Turkish street food has become a popular choice among locals and tourists in New York City and around the world. In Istanbul, there are 14 million people living in this bustling city, half of which are under the age of 30. With a swelling urban population and change of work patterns, the demand for food vendors is on the rise. There is a variety of Turkish street food to try whether you’re actually in Turkey, or even visiting New York City.
Doner is commonly eaten as a kebab, or meat on a skewer. It is a meal on-the-go that is basically seasoned meat cooked vertically on a rotisserie. It gets its roots from early farmers who cooked their food over campfires.
Kokoreç is a hardy meal of spiced sheep intestines, served in a bread loaf. It is greasy and salty, making it a favorite to eat after a night of drinking. Şampiyon Kokoreç is one of the popular chains.
Cheese in between layers of dough is what they call Börek. The locals of Istanbul claim that the street Börek is bland compared to the homemade kind.
Kumpir is a type of baked potato with extreme toppings. This dish is popular in Ortaköy. Some examples of the toppings are mayonnaise salad, corn, sosis, peas and carrots, and kaşar cheese (Aljazeera).
Midye dolma is what they call stuffed mussels. Found throughout all of Istanbul, it is considered a small snack. It usually comes on half the shell and is mixed with spicy or fragrant rice. A squeeze of lemon on top is also a compliment. The price of one goes for 1 lira, which is equivalent to $0.36. The locals say they are very heavy and filling. One particular recipe you can find is orange mussel, herbed rice, pine nuts, and currants.
The chicken, beef, cheese, and vegetable wraps you see are called dürüm. Go to Bambi or Kizilkayalar in Taksim Square any time of day to get some.
A relative of dürüm, tantuni is beef, tomatoes, peppers, and spices wrapped in the thinnest tortilla possible. Mersin is the area it originated, and natives believe the only real tantuni are those made super spicy. The best place to get the authentic style would be in Emine Ana Sofrasi, in Taksim.
Lahmacun is what tourists sometimes call ‘Turkish pizza’. It is a thin dough topped with minced meat, onion, red pepper mix, parsley, and lemon juice all wrapped up. You can get the best from Halil Lahmacun and Borsam Taşfırın in Kaliköy, and also Fıstık kebap in Arnavutköy.
Balık ekmek is a fish sandwich sometimes referred to as fish bread. It’s served on a soft loaf with lettuce and tomato. You can find it near the Karaköy or Eminönü shores. The locals prefer the street sold Balık ekmek over the restaurants.
Simit is a breakfast staple in Istanbul. It is a fluffy ring of bread, often molasses-dipped, with sesame seeds on it. The price for one is 1 lire, or $0.36 (Cycling around the World). The old, hardened simit is even used as to feed the seagulls. Other bread you may see vendors with are catal, a soft savory pastry; açma, a slightly sweet roll. Carts will often carry sides or toppings such as Nutella, or a small pack including olives, tomatoes, cheese, and cucumbers.
Tavuk pilav is a simple dish of chicken and rice. You can easily find them in glass covered carts. The local’s favorite cart is the one in front of Istanbul Manifacturacilar Carsisi (İMÇ), in Unkapanı.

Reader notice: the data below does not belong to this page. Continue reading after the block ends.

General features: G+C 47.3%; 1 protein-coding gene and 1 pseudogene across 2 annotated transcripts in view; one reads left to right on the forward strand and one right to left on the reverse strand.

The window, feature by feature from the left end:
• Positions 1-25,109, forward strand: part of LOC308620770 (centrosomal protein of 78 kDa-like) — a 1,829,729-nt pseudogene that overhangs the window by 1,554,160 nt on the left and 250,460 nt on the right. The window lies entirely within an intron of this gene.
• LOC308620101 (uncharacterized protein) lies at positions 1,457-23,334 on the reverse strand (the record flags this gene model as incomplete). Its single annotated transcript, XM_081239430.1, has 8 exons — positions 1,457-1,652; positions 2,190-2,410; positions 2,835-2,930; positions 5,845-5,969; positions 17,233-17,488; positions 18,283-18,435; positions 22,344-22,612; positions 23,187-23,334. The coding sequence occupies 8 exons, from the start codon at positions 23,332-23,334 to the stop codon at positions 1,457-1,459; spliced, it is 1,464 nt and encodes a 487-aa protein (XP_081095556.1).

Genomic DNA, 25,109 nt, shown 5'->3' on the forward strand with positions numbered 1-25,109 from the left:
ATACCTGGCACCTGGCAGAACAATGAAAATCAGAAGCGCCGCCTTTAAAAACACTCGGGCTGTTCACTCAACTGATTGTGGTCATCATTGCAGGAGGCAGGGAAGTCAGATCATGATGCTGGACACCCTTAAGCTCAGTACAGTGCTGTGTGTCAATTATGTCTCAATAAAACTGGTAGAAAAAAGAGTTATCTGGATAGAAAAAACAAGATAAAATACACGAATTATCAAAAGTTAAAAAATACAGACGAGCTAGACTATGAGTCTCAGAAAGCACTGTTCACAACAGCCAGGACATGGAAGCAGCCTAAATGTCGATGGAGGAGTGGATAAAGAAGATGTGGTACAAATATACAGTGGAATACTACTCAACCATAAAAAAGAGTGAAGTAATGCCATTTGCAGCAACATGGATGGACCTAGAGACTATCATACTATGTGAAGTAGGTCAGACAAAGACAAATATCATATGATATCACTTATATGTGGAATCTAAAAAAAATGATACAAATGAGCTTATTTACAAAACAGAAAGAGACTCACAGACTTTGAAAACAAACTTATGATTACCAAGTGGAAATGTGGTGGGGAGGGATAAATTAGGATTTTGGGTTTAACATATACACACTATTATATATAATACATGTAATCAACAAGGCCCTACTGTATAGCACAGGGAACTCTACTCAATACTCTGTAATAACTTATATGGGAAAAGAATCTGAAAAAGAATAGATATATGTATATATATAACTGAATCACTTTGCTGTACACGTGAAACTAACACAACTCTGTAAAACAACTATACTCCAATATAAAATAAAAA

Two very popular foods that are considered snacks would be roasted chestnuts and corn on the cob. The corn comes roasted or boiled.
There are other items that are not as popular but still recognized as delicious Turkish street food. Among these are kofte, Içli köfte, and Çiğ börek. Kofte is a ground meat patty that is sometimes mixed with onion and parsley. There is a street food stall near the Ritz Carlton in Istanbul that has chicken or kofte sandwiches. You can get a combo, sandwich and a drink, for 10 lire ($3.40). This was The Food Ranger’s (Mark Wiens) first meal in Istanbul (Mark Wiens). Içli köfte is a fried, bulgar shell filled with meat, parsley, and sautéed pine nuts, made fresh every day. Çiğ börek is a deep-fried turnover of thin dough, filled with minced meat.
Some Turkish beverages offered by street food stalls are pickle juice and ayran. The pickle juice is exactly that, with a tart taste, but also plenty of health benefits. Aryan is a yogurt drink mixed with salt and is also considered healthy.
A not so healthy, delicious food that will satisfy your sweet tooth is dondurma. Seen on many street corners, this is a type of Turkish ice cream made with mastic. It makes the ice cream sort of elastic and look stretchy. Vendors tease the customer with their serving stick, turning serving ice cream into a slapstick performance.
Also in New York City, there are Turkish food stands and Middle Eastern food trucks (which offer Turkish delights) that you can enjoy in the late night hours. Enfes NYC is one of those places that has Gözleme on the menu. Gözleme is a savory flatbread and pastry dish made from hand-rolled leaves of yufka dough. They are lightly brushed and filled with a variety of toppings. The name comes from the Turkish word ‘eye’ because of the little brown spots that appear when cooked. They also have babagannush which is an eggplant spread, and homemade baklava which is a dessert pastry. You can find them on Broadway Bites in NY, NY.
The Halal Guys is of course one of the most popular food stands that also has Turkish sandwiches and platters. You can get their babagannush or some baklava as well. They are famous for their white and hot sauces and have 4.5 stars on Yelp.
So to wrap it up, Turkish Street Food is delicious and quite affordable. When you’re in Istanbul – you should definitely try out all of the above, and much more…
Waqas is a foodie enthusiast who loves to eat, meet new people and listen to their food stories. You can read more from Waqas on his blog, the Foodie Team.